DESCENDING WHAT SEEMED A MOUNTAINSIDE COVERED WITH LOOSE GRAVEL AND STONES AND LISTENING TO THE INSTRUCTOR IN THE PASSENGER SEAT, I HALF-SLID THE IMPREZA I WAS DRIVING AROUND A SLIGHT CURVE, COGNIZANT OF THE TRAIL LEFT BY THE CARS THAT HAD GONE IMMEDIATELY BEFORE ME. APPROACHING A BLIND CREST, I KNEW I HAD TO BE READY FOR THE SHARPER CURVE ON THE OTHER SIDE. BUT WHICH WAY?
I DIDN'T HAVE TIME TO THINK OF ANY OF THAT. INSTEAD, I HAD TO USE WHAT I HAD LEARNED EARLIER IN THE WEEK AT TEAM O'NEIL RALLY SCHOOL AND CAR CONTROL CENTER.
Send the Editor!
When the Drive Performance editorial team discussed sending someone to rally school, I asked who would be going. As much as I enjoy rally and appreciate what the teams do in the rally stages, I figured the likelihood of me eventually entering a rally event would be small.
Even so, all fingers pointed at me – and, despite my initial protest, I was delighted. Going to New Hampshire to learn something new, to improve my driving, and to enjoy springtime in New England was exciting.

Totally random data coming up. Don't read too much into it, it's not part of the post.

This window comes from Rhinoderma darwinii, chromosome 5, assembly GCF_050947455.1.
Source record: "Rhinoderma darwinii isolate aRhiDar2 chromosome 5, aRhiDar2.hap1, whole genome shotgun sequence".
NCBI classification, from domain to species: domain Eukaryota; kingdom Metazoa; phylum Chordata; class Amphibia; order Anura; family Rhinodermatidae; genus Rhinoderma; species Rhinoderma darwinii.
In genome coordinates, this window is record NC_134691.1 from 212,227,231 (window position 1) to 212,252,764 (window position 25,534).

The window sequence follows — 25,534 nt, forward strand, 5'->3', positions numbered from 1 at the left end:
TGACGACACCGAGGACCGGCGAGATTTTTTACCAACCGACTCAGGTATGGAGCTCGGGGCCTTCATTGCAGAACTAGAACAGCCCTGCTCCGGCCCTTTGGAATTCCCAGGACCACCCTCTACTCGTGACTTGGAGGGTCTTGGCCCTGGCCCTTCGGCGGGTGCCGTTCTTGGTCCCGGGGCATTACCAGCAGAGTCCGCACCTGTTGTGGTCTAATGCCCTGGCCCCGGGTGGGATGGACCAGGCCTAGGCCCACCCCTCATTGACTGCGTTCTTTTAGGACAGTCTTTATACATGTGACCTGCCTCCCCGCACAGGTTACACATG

Our introduction to the course took place in a classroom above one of Team O'Neil's shops. Further lessons were given in another shop and in a cabin next to the roads where our exercises took place. However, most of our time was spent in cars with an instructor, two students per car.
The first day, the overwhelming impression was made by mud. It was raining, and, as we drove, mud rolled up and under the fenders, balling into clumps and dropping behind the wheels. Furrows of mud mixed with gravel delineated the skid pad and slalom course.
The four-day course demanded that we change old habits. Piloting front-wheel-drive cars, we used our left feet for braking and held down gas pedals while turning corners around the skid pad and slalom.
I had been practicing left-foot braking ever since signing up for the class two months before, but practice and utilization are two different things. Every once in a while, I'd forget to move over my left foot and hit the clutch instead … or the other way around.